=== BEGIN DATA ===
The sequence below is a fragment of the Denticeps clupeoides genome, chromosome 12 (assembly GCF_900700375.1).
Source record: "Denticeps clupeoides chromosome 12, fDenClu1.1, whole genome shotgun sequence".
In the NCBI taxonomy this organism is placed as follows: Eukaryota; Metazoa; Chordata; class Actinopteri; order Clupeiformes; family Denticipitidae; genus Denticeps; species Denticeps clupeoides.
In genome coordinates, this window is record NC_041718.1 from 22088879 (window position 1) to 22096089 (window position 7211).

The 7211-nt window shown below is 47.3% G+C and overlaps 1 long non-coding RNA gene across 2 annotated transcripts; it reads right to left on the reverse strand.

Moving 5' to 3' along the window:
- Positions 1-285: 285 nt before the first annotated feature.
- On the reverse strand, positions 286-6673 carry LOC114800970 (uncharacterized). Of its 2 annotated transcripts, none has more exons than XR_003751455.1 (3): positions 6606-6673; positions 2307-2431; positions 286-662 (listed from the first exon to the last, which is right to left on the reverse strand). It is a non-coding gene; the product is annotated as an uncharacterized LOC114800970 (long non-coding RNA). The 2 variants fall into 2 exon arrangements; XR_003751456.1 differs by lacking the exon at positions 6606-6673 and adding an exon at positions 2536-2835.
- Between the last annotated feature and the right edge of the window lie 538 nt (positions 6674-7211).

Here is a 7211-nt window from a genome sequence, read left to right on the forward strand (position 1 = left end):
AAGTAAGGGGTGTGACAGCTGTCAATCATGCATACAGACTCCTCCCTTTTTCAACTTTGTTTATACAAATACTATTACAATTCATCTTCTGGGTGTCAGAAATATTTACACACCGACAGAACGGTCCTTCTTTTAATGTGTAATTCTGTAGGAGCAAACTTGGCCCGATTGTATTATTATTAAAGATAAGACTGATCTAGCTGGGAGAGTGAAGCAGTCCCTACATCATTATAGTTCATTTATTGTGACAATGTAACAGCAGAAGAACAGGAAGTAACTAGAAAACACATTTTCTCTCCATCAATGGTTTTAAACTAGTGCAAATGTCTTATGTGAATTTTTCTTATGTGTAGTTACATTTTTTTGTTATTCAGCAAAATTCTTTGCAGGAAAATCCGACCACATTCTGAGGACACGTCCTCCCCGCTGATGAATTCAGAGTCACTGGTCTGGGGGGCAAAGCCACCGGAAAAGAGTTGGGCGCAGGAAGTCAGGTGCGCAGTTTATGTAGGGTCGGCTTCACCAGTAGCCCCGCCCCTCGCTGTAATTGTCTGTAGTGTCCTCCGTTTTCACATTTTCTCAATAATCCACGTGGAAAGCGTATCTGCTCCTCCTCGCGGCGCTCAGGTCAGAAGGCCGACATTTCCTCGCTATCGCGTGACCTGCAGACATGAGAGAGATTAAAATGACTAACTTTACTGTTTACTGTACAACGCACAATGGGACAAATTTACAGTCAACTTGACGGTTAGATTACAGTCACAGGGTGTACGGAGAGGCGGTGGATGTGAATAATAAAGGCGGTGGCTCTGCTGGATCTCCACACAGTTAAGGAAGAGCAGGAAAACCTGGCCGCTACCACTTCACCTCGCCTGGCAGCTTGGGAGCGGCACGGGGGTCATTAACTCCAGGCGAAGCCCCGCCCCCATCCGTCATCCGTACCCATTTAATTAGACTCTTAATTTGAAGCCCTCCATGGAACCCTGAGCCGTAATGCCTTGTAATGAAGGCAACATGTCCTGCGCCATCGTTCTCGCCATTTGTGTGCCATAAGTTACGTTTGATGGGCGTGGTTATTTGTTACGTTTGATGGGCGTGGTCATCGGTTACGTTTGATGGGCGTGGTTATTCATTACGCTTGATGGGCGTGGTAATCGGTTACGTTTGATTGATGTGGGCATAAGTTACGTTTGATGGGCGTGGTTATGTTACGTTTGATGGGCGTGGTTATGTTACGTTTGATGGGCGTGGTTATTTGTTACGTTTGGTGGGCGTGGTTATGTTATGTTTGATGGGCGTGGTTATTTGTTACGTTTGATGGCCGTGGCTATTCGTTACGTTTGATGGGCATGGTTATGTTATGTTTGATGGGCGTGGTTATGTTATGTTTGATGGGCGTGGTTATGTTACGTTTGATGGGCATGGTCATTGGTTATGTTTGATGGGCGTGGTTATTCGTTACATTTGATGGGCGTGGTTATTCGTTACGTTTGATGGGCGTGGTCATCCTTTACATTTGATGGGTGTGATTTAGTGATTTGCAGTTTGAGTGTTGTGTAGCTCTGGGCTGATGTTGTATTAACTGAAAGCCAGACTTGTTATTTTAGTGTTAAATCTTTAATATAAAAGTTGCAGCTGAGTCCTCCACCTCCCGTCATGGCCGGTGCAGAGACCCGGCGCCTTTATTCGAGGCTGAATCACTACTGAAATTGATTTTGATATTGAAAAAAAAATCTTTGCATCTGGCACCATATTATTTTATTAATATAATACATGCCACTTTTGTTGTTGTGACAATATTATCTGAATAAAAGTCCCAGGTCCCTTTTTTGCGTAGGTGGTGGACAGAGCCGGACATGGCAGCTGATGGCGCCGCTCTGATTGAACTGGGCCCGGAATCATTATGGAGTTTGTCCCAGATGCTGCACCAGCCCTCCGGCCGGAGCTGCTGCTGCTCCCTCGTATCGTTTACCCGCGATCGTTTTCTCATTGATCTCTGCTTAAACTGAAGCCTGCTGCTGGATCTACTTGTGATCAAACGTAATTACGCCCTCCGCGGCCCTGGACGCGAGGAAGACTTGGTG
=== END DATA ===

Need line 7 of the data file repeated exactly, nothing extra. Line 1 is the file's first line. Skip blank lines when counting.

- Positions 1-285: 285 nt before the first annotated feature.